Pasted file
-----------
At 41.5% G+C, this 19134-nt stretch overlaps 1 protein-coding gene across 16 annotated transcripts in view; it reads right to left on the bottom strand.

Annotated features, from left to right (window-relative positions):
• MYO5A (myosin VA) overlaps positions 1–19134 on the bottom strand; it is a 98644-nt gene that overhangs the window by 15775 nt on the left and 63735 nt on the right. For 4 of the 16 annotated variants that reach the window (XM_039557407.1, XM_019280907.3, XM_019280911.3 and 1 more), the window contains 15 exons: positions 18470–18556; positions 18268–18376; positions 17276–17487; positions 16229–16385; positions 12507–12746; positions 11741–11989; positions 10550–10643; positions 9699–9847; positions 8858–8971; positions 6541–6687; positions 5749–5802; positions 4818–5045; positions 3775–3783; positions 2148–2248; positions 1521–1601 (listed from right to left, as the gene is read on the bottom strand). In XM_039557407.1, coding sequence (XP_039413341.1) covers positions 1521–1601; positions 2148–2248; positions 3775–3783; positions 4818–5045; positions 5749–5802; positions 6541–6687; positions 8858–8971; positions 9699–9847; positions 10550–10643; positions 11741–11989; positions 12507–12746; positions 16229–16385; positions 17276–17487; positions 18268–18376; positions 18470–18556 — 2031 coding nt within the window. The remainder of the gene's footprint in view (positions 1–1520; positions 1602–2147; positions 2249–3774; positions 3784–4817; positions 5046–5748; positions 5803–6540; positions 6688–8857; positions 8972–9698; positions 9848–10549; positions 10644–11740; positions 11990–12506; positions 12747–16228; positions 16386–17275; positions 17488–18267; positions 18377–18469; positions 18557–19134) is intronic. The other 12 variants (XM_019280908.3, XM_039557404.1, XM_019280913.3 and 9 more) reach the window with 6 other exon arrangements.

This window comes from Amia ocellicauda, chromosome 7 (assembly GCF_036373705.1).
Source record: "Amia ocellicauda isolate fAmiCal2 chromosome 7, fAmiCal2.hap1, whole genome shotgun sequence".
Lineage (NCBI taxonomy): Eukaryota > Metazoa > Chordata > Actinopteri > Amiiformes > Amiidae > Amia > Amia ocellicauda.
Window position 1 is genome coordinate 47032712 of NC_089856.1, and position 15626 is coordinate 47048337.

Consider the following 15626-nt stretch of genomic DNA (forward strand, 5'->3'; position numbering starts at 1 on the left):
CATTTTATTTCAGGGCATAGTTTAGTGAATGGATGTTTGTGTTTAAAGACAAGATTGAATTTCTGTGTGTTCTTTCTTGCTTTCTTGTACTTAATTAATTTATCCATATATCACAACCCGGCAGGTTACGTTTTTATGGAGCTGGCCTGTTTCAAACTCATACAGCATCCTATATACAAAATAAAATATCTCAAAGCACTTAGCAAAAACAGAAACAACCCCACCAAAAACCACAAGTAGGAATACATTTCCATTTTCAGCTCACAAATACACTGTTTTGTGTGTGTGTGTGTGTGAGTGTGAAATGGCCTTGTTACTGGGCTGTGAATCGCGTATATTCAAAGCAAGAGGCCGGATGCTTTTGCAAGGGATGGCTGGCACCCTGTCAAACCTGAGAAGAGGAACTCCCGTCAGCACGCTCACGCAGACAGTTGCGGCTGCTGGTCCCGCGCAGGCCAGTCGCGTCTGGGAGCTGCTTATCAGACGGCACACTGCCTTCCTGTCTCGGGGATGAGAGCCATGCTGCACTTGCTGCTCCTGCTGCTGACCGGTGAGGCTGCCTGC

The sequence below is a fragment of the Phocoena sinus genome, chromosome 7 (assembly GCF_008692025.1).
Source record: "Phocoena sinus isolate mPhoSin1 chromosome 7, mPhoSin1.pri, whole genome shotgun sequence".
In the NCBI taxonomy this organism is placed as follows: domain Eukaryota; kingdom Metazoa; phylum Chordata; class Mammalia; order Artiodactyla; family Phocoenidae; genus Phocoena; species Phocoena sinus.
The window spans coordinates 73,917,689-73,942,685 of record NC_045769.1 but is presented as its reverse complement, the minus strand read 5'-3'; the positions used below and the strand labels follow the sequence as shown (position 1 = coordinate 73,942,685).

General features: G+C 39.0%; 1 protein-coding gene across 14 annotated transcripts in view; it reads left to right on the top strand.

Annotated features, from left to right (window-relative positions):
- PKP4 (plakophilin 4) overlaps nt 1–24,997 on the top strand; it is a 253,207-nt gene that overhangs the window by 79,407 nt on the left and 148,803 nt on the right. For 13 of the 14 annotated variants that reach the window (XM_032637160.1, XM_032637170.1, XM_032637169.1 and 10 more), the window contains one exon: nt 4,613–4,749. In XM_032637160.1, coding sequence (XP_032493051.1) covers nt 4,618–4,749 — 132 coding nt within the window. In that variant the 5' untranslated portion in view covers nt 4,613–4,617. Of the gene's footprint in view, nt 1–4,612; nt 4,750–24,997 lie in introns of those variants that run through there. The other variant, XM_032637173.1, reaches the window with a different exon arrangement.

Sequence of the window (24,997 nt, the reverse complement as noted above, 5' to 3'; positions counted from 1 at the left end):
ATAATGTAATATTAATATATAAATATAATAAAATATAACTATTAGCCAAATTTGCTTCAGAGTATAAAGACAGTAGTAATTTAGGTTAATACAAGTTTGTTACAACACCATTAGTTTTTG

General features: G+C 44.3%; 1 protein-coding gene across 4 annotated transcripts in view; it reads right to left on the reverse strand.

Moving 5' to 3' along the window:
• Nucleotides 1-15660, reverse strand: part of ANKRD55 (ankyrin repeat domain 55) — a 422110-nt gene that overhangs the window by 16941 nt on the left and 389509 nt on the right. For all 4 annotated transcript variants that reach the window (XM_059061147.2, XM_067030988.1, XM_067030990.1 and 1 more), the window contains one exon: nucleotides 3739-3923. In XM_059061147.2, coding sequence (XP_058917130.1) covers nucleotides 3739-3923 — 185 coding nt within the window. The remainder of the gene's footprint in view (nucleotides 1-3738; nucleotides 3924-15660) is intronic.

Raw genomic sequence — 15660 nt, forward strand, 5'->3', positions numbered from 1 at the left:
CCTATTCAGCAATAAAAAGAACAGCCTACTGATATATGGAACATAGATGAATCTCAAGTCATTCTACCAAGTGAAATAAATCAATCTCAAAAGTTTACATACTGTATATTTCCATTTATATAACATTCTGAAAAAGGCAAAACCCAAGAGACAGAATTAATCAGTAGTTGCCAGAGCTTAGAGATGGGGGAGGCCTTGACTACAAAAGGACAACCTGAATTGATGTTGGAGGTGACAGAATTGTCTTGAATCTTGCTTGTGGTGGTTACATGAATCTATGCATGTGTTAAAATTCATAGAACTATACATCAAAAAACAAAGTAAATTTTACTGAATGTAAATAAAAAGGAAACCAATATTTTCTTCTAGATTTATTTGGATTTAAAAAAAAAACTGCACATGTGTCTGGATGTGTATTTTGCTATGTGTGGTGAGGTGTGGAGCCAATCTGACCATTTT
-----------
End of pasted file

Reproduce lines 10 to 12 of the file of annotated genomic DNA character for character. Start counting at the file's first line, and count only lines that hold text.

The sequence below is a fragment of the Phocoena sinus genome, chromosome 7 (assembly GCF_008692025.1).
Source record: "Phocoena sinus isolate mPhoSin1 chromosome 7, mPhoSin1.pri, whole genome shotgun sequence".
In the NCBI taxonomy this organism is placed as follows: domain Eukaryota; kingdom Metazoa; phylum Chordata; class Mammalia; order Artiodactyla; family Phocoenidae; genus Phocoena; species Phocoena sinus.